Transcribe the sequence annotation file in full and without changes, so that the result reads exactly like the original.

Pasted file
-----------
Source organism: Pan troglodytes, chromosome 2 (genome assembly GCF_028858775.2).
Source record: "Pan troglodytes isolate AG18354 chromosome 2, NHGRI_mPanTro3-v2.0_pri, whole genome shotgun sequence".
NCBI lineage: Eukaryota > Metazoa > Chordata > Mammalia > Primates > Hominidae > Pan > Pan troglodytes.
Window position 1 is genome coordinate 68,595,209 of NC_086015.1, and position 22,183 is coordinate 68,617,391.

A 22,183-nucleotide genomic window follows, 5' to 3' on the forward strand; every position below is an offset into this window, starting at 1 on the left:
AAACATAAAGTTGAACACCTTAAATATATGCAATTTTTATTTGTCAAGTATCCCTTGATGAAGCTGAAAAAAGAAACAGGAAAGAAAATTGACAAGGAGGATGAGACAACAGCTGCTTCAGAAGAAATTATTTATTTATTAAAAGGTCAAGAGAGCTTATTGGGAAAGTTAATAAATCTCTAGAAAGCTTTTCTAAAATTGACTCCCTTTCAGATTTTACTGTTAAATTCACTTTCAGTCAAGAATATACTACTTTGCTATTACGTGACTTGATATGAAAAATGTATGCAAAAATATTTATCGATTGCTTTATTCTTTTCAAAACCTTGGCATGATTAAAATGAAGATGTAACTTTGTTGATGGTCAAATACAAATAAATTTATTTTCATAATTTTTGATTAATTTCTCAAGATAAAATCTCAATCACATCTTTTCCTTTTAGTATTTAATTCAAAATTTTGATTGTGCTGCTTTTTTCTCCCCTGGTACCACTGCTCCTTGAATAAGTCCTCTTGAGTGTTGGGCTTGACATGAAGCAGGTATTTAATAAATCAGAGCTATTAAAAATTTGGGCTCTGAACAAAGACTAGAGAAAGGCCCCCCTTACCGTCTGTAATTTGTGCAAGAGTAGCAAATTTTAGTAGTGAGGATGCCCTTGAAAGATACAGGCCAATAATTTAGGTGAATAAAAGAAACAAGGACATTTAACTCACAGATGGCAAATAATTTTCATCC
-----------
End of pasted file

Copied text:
Source organism: Pan troglodytes, chromosome 2 (genome assembly GCF_028858775.2).
Source record: "Pan troglodytes isolate AG18354 chromosome 2, NHGRI_mPanTro3-v2.0_pri, whole genome shotgun sequence".
NCBI lineage: Eukaryota > Metazoa > Chordata > Mammalia > Primates > Hominidae > Pan > Pan troglodytes.
Window position 1 is genome coordinate 68,595,209 of NC_086015.1, and position 22,183 is coordinate 68,617,391.

A 22,183-nucleotide genomic window follows, 5' to 3' on the forward strand; every position below is an offset into this window, starting at 1 on the left:
AAACATAAAGTTGAACACCTTAAATATATGCAATTTTTATTTGTCAAGTATCCCTTGATGAAGCTGAAAAAAGAAACAGGAAAGAAAATTGACAAGGAGGATGAGACAACAGCTGCTTCAGAAGAAATTATTTATTTATTAAAAGGTCAAGAGAGCTTATTGGGAAAGTTAATAAATCTCTAGAAAGCTTTTCTAAAATTGACTCCCTTTCAGATTTTACTGTTAAATTCACTTTCAGTCAAGAATATACTACTTTGCTATTACGTGACTTGATATGAAAAATGTATGCAAAAATATTTATCGATTGCTTTATTCTTTTCAAAACCTTGGCATGATTAAAATGAAGATGTAACTTTGTTGATGGTCAAATACAAATAAATTTATTTTCATAATTTTTGATTAATTTCTCAAGATAAAATCTCAATCACATCTTTTCCTTTTAGTATTTAATTCAAAATTTTGATTGTGCTGCTTTTTTCTCCCCTGGTACCACTGCTCCTTGAATAAGTCCTCTTGAGTGTTGGGCTTGACATGAAGCAGGTATTTAATAAATCAGAGCTATTAAAAATTTGGGCTCTGAACAAAGACTAGAGAAAGGCCCCCCTTACCGTCTGTAATTTGTGCAAGAGTAGCAAATTTTAGTAGTGAGGATGCCCTTGAAAGATACAGGCCAATAATTTAGGTGAATAAAAGAAACAAGGACATTTAACTCACAGATGGCAAATAATTTTCATCC